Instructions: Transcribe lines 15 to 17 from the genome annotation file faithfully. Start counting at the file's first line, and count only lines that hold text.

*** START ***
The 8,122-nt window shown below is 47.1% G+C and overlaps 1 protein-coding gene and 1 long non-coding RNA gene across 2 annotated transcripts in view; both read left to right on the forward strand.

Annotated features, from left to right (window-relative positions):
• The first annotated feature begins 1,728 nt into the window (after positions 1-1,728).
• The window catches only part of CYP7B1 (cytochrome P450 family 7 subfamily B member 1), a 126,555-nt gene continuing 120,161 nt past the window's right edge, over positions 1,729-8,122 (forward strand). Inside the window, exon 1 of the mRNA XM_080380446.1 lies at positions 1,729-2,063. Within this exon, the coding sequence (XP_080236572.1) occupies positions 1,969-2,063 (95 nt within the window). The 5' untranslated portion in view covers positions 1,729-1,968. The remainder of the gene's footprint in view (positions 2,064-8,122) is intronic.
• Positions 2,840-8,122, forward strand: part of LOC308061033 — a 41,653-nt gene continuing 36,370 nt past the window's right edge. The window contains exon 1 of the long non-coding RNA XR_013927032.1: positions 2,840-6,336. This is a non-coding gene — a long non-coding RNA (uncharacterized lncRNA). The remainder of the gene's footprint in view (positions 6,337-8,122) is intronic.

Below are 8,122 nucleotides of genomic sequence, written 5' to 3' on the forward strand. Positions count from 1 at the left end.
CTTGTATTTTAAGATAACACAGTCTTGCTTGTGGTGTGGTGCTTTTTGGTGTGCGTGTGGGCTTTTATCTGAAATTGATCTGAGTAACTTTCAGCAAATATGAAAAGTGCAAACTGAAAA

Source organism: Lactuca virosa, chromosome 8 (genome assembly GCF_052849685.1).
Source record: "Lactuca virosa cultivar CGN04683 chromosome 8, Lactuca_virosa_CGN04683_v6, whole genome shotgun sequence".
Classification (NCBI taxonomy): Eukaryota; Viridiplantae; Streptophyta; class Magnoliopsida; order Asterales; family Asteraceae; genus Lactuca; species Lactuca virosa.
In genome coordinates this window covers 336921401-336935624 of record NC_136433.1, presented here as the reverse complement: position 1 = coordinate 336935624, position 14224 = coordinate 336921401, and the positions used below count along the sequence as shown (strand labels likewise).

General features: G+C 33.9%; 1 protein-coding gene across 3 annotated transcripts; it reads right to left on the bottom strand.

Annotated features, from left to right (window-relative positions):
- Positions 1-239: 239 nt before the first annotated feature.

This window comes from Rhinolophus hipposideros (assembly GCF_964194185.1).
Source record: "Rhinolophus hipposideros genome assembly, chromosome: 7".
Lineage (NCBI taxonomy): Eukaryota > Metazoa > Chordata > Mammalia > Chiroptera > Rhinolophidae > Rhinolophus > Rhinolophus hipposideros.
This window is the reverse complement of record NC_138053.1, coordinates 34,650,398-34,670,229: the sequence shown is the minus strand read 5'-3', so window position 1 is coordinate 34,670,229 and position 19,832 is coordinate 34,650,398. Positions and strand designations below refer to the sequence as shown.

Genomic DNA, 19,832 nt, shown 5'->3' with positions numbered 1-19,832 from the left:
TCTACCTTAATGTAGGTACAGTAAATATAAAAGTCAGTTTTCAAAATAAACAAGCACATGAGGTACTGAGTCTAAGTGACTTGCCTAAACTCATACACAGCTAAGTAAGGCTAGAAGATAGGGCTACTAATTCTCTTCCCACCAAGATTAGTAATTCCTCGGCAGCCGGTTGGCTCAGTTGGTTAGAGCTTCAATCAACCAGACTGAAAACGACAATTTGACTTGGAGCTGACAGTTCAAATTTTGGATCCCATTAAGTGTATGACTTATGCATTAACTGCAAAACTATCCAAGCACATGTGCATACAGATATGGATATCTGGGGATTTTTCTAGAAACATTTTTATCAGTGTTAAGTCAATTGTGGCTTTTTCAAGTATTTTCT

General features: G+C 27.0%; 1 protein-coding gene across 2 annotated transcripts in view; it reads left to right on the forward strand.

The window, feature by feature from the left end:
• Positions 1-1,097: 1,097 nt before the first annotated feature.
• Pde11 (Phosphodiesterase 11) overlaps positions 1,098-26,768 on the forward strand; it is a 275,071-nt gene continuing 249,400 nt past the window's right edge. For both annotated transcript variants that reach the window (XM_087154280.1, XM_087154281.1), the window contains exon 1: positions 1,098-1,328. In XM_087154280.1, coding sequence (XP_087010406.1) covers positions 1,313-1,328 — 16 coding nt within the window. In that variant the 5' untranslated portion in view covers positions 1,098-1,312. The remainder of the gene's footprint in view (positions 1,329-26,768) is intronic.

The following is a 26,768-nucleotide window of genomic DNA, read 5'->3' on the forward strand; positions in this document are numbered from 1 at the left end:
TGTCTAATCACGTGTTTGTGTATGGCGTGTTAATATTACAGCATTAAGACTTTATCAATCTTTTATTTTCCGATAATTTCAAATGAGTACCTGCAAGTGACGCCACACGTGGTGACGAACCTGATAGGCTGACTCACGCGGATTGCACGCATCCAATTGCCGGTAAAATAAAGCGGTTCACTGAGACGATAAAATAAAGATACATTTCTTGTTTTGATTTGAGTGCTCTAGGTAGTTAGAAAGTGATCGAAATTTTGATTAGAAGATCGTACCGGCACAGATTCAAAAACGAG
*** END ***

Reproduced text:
This window comes from Rhinolophus hipposideros (assembly GCF_964194185.1).
Source record: "Rhinolophus hipposideros genome assembly, chromosome: 7".
Lineage (NCBI taxonomy): Eukaryota > Metazoa > Chordata > Mammalia > Chiroptera > Rhinolophidae > Rhinolophus > Rhinolophus hipposideros.